Praising well is an art
In one of your articles you addressed "not using competition as a motivator," and suggested that praising the results of one person in a meeting will lead to other staff resenting the manager and scorning the "star."
My question is, what then is the appropriate way for a manager to acknowledge the person doing the exceptional job? If that person (the star) goes out of his or her way to contribute to the department, sets a standard of self-initiative and enthusiasm and is not recognized for those efforts, doesn’t it potentially thwart those efforts?Even if the star doesn’t do it for the recognition? How does one acknowledge the superstar?
If you think I’m suggesting that a manager should never praise a star in front of the team, I’m glad you asked the question, because it will give me the opportunity to clear up the misunderstanding.
It seems counterintuitive but praise can be as tricky to deliver as negative feedback. The science of praise is the easier part. Well-delivered praise is specific and thanks the person for what he or she did. If appropriate, it also ties their action to the goal. ("Thanks for working through your lunch hour. I really appreciate your extra effort on this project, especially since we’re working to improve our response time to our customers.")
But the "art" of praise is subtler. It involves the "where" and "when" and "why." For example, if a manager praises a few employees and ignores the rest, there will be problems. In the example to which you refer, a manager who uses public praise of one employee to try to motivate the other employees is likely to see it backfire.
Here’s why. The "art" of praise must take into account:
- The manager’s intent
- The amount of praise the manager gives all employees
- The balance between private and public praise
- The evolutionary stage of the team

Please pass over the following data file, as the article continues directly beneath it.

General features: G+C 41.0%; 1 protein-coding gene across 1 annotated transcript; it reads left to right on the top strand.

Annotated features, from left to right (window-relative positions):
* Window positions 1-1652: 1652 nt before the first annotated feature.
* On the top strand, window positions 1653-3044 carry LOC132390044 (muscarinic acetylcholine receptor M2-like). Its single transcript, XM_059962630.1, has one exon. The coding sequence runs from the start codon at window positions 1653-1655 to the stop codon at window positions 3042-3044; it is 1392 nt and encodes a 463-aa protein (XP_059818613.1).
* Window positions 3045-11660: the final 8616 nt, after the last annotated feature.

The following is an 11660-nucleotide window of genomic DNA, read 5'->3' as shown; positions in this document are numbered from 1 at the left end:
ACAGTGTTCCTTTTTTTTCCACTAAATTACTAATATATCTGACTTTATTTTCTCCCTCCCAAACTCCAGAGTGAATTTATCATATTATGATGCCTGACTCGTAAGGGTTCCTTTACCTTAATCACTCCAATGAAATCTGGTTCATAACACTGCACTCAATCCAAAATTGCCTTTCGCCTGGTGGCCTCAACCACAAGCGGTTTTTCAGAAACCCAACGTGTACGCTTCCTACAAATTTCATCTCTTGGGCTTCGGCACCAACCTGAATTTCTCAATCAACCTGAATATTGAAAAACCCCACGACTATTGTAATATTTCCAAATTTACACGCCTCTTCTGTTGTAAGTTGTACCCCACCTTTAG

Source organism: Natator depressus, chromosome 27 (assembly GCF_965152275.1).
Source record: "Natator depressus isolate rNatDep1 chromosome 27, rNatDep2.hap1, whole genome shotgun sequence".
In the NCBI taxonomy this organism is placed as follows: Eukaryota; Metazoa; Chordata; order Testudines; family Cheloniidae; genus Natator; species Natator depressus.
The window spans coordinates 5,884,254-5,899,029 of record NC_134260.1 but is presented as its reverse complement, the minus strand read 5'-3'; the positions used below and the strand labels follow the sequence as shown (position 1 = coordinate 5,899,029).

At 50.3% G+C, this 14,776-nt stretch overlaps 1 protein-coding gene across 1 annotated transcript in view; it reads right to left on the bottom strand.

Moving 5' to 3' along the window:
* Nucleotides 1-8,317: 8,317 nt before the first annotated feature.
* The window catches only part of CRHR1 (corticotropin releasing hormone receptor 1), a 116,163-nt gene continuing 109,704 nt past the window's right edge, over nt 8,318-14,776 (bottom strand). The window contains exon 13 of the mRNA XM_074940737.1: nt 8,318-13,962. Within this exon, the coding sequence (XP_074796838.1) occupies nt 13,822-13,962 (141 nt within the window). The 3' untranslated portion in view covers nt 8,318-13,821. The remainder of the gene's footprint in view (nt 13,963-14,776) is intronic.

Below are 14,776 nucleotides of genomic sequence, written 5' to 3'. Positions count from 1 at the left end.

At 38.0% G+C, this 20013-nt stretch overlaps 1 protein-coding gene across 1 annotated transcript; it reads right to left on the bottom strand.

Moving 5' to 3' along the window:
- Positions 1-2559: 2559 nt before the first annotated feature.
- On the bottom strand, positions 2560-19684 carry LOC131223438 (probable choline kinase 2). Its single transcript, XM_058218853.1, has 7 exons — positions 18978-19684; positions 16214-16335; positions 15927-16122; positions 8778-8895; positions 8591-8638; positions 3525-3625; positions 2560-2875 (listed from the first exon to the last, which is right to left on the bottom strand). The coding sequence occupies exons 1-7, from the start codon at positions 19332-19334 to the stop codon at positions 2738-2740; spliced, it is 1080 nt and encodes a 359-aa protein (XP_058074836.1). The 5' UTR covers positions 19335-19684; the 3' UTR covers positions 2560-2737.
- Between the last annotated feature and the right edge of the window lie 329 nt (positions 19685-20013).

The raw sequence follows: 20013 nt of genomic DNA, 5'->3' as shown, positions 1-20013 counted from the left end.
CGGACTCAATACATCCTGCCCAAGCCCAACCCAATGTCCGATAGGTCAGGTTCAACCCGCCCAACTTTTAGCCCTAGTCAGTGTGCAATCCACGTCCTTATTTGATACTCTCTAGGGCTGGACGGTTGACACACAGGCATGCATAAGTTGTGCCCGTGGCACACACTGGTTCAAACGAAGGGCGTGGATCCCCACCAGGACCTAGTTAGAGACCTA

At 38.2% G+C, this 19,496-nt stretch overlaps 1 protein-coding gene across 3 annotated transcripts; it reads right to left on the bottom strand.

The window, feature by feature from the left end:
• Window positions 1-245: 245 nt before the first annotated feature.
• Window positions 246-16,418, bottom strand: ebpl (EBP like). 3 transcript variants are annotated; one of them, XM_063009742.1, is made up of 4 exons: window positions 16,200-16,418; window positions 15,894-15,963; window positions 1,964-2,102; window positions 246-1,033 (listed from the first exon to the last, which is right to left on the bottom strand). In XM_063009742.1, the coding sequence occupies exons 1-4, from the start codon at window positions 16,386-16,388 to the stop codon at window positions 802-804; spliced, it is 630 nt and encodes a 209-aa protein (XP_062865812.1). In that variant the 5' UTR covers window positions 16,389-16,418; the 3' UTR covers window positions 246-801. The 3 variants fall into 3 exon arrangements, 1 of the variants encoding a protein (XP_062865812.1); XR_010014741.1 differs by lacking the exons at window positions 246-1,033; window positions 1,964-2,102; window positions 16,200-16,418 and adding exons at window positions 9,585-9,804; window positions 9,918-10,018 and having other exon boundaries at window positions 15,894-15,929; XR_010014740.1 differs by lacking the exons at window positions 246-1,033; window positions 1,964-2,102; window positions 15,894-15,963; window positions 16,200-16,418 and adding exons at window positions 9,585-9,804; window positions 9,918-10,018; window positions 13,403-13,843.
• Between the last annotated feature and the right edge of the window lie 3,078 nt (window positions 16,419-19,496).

The manager’s intent.
If the manager is simply trying to share the good news about a member of the group, so everyone can applaud and feel good for the person (as well as for the team's goal), the intentions are honorable and the group will respond well. If, however, the manager’s intention is to use the person’s success to shame or embarrass the group into better performance, it will fail. Somehow it will always sound like a parent saying, "Why can’t you be as smart as your brother?" It just doesn’t go down well.
The amount of praise the manager gives all employees.
If the manager is uneven in the amount of praise she gives, employees will notice. Even employees who don’t need a lot of praise will smell a whiff of favoritism. If the manager is consistent about encouraging each employee, there will be no resentment if she singles out one of the team on occasion. They know they’ll get their share.
The balance between private and public praise
Some people are embarrassed when they are complimented in front of others. Other people like to bask in public acknowledgment. Smart managers make sure they mix it up. They mention the employee’s good work in one-on-one meetings, when they are reviewing projects or giving a performance review. In addition, they thank the employee and mention the person’s good efforts on the fly, within earshot of others. Finally, when there is a big achievement, it’s celebrated during a group meeting.
The evolutionary stage of the team
When the team is new, has a mix of seasoned and new employees, or is under stress, it’s best to praise individuals privately and focus on team goals and group praise when the team is together. The reason? In each of these situations, employees may feel insecure about their status within the group. As the group starts to gel and their confidence grows, singling out individual members of the team will be cause for enthusiastic applause.
Joan Lloyd is a Milwaukee based executive coach and organizational & leadership development strategist.
She is known for her ability to help leaders and their teams achieve measurable, lasting improvements. Joan Lloyd & Associates, specializes in leadership development, organizational change and teambuilding, providing: executive coaching, CEO coaching & leader team coaching, 360-degree feedback processes, retreat facilitation and presentation skill coaching and small group labs. Contact Joan Lloyd & Associates at (414) 354-9500, mailto:firstname.lastname@example.org
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